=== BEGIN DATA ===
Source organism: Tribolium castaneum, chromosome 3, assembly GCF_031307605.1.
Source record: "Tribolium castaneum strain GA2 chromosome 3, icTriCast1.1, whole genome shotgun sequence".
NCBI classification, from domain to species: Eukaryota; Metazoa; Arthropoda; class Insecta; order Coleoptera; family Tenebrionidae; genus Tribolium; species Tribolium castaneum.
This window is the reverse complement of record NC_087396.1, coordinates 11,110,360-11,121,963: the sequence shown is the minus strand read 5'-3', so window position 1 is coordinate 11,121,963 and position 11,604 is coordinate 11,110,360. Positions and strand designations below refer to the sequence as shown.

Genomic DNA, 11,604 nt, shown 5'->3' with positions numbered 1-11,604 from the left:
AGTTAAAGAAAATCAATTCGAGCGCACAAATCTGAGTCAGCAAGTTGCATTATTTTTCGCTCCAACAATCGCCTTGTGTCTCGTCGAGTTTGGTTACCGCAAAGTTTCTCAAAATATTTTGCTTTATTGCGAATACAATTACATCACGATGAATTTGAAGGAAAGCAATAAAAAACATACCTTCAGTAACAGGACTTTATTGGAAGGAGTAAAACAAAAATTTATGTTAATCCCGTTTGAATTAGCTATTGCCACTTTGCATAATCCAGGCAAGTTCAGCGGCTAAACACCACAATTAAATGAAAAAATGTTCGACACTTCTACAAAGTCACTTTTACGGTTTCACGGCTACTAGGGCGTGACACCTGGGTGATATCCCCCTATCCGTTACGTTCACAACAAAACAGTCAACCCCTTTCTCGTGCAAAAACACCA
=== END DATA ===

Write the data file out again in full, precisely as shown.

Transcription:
Source organism: Tribolium castaneum, chromosome 3, assembly GCF_031307605.1.
Source record: "Tribolium castaneum strain GA2 chromosome 3, icTriCast1.1, whole genome shotgun sequence".
NCBI classification, from domain to species: Eukaryota; Metazoa; Arthropoda; class Insecta; order Coleoptera; family Tenebrionidae; genus Tribolium; species Tribolium castaneum.
This window is the reverse complement of record NC_087396.1, coordinates 11,110,360-11,121,963: the sequence shown is the minus strand read 5'-3', so window position 1 is coordinate 11,121,963 and position 11,604 is coordinate 11,110,360. Positions and strand designations below refer to the sequence as shown.

Genomic DNA, 11,604 nt, shown 5'->3' with positions numbered 1-11,604 from the left:
AGTTAAAGAAAATCAATTCGAGCGCACAAATCTGAGTCAGCAAGTTGCATTATTTTTCGCTCCAACAATCGCCTTGTGTCTCGTCGAGTTTGGTTACCGCAAAGTTTCTCAAAATATTTTGCTTTATTGCGAATACAATTACATCACGATGAATTTGAAGGAAAGCAATAAAAAACATACCTTCAGTAACAGGACTTTATTGGAAGGAGTAAAACAAAAATTTATGTTAATCCCGTTTGAATTAGCTATTGCCACTTTGCATAATCCAGGCAAGTTCAGCGGCTAAACACCACAATTAAATGAAAAAATGTTCGACACTTCTACAAAGTCACTTTTACGGTTTCACGGCTACTAGGGCGTGACACCTGGGTGATATCCCCCTATCCGTTACGTTCACAACAAAACAGTCAACCCCTTTCTCGTGCAAAAACACCA